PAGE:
These unique wooden stilt chalets on top of the dune belt offer an unsurpassed view and is perfect to see and breathe in the colours and smells of the Kalahari.
A relaxing walk with the Bushman (SAN), sharing with you their ancient survival skills and secrets from their forefathers.
Combination Drive (2hrs 30 mins)
Game drive, cheetah feeding and sun-downer on the dune.
Namibia is known for its incredible clear, starry night skys. Observe the stars with a compu-terised night telescope.
CERTIFICATE OF HALL OF FAME from TripAdvisor. This unique accolade is granted only to those businesses that have won the Certificate of Excellence for five years in a row.
A further addition to our sundowner is that we have the sun scope on the dune at the sundowner spot for guests to see the sun setting with all its beauty and colors.
The Kalahari covered with a grass carpet.
Bagatelle - this French word refers to something small, of little consequence, not very important!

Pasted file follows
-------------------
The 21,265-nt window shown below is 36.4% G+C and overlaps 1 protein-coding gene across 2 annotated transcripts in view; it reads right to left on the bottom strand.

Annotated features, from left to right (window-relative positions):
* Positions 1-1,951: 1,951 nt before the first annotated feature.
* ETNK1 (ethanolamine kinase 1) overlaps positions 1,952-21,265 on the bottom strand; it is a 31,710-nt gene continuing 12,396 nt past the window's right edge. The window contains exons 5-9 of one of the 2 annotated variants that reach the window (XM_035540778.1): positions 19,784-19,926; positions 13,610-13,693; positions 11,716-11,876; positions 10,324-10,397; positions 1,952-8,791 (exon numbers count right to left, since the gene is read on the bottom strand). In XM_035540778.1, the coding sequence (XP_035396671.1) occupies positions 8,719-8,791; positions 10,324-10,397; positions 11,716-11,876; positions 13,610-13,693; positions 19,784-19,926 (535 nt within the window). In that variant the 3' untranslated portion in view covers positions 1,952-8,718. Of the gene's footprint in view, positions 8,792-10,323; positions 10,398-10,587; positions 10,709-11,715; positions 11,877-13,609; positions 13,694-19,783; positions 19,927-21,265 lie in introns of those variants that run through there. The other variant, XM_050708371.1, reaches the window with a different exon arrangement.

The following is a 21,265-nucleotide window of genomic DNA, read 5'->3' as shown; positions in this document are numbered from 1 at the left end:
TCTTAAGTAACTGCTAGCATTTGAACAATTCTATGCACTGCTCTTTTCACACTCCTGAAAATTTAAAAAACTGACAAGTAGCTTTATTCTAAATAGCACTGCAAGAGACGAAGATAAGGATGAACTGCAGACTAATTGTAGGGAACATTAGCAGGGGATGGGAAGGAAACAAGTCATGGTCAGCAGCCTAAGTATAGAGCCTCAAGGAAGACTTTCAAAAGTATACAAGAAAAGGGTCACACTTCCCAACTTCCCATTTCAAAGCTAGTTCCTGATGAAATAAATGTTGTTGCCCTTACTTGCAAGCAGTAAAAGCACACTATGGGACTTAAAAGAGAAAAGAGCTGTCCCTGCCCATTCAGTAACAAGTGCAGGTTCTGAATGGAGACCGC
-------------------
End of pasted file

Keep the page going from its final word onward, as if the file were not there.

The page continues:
The lodge lies on the edge of the Southern Kalahari in the mixed tree and shrub Savanna. The ranch is charac-terised by huge red sands dunes running parallel, and in a northern-westerly to south-easterly direction.
This ‘Spirit of Africa’ atmosphere, coupled with service, delivered with graciousness and charm, in an unashamedly luxurious setting, will be the hallmarks of this establishment, providing excellent value and unforgettable memories for the discerning traveller.
The Kalahari – an ancient living desert
A harsh land, a land of relentless sun and searing wind – a land of great thirst and mystery. After the first rains, a land transformed into exquisite beauty with the dunes erupting in a blaze of colour!
The Kalahari conjures up different images in the minds of different people. Some see it as a scorching desert. Others see it as their future, built on cattle and sheep, ostriches and wildlife. The Kalahari is all of this, but also something more.
The word ‘Kalahari’ means wilderness! Its relative inaccessibility, the harsh unyielding red sand dunes, the uncertain rainfall and lack of surface water, make it truly one of Africa’s last frontiers.